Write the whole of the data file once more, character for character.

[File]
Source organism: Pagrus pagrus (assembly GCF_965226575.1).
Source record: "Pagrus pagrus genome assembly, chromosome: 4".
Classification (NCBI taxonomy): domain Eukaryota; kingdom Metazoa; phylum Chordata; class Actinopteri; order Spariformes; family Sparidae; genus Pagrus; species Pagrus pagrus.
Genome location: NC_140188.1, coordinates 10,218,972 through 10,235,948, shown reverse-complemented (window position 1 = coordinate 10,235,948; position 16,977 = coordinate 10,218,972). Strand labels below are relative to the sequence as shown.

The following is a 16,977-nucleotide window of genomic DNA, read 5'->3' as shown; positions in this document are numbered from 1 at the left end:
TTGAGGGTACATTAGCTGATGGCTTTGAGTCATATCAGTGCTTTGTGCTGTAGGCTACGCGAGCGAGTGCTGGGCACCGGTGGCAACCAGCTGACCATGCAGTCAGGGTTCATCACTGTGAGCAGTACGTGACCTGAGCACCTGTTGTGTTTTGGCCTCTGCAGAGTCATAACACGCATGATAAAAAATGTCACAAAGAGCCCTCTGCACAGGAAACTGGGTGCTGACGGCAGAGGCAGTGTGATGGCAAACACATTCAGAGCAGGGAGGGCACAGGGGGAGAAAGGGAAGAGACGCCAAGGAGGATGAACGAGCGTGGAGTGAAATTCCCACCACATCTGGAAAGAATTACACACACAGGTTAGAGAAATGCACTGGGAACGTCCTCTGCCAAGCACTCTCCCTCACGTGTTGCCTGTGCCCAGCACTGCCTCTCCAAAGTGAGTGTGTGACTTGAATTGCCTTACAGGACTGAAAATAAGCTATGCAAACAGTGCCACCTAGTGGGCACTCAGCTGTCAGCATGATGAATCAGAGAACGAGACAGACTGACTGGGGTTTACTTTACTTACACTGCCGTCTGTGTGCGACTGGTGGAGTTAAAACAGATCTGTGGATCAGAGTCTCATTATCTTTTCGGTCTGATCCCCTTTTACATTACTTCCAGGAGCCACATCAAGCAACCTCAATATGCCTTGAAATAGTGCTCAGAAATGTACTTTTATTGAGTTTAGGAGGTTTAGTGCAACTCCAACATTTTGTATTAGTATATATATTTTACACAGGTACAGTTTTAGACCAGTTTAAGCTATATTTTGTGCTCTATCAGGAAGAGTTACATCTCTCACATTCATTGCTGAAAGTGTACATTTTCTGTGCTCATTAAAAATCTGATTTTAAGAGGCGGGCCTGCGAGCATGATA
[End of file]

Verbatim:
Source organism: Pagrus pagrus (assembly GCF_965226575.1).
Source record: "Pagrus pagrus genome assembly, chromosome: 4".
Classification (NCBI taxonomy): domain Eukaryota; kingdom Metazoa; phylum Chordata; class Actinopteri; order Spariformes; family Sparidae; genus Pagrus; species Pagrus pagrus.
Genome location: NC_140188.1, coordinates 10,218,972 through 10,235,948, shown reverse-complemented (window position 1 = coordinate 10,235,948; position 16,977 = coordinate 10,218,972). Strand labels below are relative to the sequence as shown.

The following is a 16,977-nucleotide window of genomic DNA, read 5'->3' as shown; positions in this document are numbered from 1 at the left end:
TTGAGGGTACATTAGCTGATGGCTTTGAGTCATATCAGTGCTTTGTGCTGTAGGCTACGCGAGCGAGTGCTGGGCACCGGTGGCAACCAGCTGACCATGCAGTCAGGGTTCATCACTGTGAGCAGTACGTGACCTGAGCACCTGTTGTGTTTTGGCCTCTGCAGAGTCATAACACGCATGATAAAAAATGTCACAAAGAGCCCTCTGCACAGGAAACTGGGTGCTGACGGCAGAGGCAGTGTGATGGCAAACACATTCAGAGCAGGGAGGGCACAGGGGGAGAAAGGGAAGAGACGCCAAGGAGGATGAACGAGCGTGGAGTGAAATTCCCACCACATCTGGAAAGAATTACACACACAGGTTAGAGAAATGCACTGGGAACGTCCTCTGCCAAGCACTCTCCCTCACGTGTTGCCTGTGCCCAGCACTGCCTCTCCAAAGTGAGTGTGTGACTTGAATTGCCTTACAGGACTGAAAATAAGCTATGCAAACAGTGCCACCTAGTGGGCACTCAGCTGTCAGCATGATGAATCAGAGAACGAGACAGACTGACTGGGGTTTACTTTACTTACACTGCCGTCTGTGTGCGACTGGTGGAGTTAAAACAGATCTGTGGATCAGAGTCTCATTATCTTTTCGGTCTGATCCCCTTTTACATTACTTCCAGGAGCCACATCAAGCAACCTCAATATGCCTTGAAATAGTGCTCAGAAATGTACTTTTATTGAGTTTAGGAGGTTTAGTGCAACTCCAACATTTTGTATTAGTATATATATTTTACACAGGTACAGTTTTAGACCAGTTTAAGCTATATTTTGTGCTCTATCAGGAAGAGTTACATCTCTCACATTCATTGCTGAAAGTGTACATTTTCTGTGCTCATTAAAAATCTGATTTTAAGAGGCGGGCCTGCGAGCATGATA